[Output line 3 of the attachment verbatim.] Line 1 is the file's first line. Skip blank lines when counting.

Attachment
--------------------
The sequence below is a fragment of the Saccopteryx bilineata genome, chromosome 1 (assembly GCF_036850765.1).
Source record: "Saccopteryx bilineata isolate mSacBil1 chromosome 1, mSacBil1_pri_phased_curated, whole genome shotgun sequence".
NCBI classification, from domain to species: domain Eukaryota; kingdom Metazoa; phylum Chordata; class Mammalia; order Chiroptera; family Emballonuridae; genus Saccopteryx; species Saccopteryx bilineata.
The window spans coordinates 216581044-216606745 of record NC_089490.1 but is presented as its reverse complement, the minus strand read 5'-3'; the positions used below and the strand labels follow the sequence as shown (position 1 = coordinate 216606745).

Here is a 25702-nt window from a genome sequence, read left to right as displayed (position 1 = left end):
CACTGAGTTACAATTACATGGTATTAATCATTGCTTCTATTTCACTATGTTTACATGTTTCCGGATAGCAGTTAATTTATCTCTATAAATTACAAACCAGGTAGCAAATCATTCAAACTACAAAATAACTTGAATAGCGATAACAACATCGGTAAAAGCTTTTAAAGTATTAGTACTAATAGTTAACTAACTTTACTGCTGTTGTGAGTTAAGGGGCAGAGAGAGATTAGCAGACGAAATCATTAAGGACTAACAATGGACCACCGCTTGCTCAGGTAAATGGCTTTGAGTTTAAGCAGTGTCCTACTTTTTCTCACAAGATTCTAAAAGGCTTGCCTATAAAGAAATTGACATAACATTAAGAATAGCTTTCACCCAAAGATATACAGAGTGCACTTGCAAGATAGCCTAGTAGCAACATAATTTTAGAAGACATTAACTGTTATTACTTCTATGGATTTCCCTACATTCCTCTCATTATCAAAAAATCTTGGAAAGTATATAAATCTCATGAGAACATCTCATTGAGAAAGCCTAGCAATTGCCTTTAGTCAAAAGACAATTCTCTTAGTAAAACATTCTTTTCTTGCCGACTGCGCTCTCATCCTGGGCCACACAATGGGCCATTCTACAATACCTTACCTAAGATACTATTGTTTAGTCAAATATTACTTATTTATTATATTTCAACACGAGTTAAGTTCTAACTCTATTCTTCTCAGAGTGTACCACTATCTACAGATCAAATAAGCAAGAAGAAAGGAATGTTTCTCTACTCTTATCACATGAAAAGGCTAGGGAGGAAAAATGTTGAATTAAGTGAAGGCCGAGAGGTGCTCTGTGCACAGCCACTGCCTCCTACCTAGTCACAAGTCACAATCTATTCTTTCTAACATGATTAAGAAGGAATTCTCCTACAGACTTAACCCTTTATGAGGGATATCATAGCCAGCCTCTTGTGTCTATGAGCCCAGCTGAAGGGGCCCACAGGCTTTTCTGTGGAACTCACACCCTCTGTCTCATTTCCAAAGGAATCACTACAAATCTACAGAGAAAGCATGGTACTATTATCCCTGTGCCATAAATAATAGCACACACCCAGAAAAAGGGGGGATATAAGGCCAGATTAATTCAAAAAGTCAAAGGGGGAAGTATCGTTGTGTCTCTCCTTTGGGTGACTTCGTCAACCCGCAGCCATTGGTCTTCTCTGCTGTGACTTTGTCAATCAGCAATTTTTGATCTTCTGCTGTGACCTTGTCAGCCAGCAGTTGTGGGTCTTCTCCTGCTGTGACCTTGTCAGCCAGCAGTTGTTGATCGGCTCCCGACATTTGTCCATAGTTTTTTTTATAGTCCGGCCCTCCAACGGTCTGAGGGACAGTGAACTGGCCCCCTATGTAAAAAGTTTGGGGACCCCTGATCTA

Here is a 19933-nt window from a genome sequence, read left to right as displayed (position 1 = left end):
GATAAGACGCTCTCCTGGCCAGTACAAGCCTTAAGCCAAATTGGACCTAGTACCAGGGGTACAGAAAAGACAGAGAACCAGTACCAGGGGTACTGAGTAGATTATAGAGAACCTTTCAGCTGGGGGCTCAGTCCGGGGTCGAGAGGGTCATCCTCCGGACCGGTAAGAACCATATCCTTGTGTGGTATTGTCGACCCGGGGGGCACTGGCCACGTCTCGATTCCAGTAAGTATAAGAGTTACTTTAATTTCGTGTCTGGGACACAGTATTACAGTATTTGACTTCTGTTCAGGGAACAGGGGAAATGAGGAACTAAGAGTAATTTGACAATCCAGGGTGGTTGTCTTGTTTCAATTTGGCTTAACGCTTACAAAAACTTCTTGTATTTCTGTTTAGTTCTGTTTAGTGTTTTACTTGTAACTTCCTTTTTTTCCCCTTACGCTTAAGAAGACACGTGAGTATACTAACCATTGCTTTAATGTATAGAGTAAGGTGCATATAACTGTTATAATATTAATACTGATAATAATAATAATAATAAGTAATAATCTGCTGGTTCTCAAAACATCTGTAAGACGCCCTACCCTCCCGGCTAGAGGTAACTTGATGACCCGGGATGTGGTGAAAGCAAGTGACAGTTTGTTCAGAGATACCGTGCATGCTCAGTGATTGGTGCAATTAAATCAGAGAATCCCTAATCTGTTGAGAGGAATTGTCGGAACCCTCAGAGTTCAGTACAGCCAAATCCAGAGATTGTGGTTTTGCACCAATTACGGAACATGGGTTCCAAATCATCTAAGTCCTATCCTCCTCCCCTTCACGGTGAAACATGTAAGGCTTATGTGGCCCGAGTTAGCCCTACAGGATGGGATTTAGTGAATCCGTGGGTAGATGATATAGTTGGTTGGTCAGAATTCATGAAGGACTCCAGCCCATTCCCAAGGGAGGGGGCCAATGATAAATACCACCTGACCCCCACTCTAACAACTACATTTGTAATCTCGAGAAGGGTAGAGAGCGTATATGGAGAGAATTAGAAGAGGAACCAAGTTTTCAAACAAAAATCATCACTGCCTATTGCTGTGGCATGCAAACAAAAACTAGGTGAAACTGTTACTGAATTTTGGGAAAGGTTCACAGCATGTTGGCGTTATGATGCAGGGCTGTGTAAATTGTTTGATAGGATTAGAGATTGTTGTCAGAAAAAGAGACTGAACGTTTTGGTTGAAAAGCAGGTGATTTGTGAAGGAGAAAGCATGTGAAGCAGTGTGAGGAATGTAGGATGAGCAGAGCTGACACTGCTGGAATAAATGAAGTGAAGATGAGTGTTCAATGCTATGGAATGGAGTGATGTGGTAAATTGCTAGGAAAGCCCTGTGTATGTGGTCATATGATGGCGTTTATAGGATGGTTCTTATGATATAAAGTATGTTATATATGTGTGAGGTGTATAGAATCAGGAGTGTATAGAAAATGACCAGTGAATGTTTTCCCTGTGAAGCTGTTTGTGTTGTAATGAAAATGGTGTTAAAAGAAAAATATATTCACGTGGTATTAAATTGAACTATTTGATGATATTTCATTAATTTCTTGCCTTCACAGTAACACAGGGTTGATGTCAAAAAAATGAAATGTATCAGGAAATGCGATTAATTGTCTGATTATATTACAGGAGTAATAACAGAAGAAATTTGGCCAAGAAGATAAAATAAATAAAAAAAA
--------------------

NCBI classification, from domain to species: domain Eukaryota; kingdom Metazoa; phylum Chordata; class Mammalia; order Chiroptera; family Emballonuridae; genus Saccopteryx; species Saccopteryx bilineata.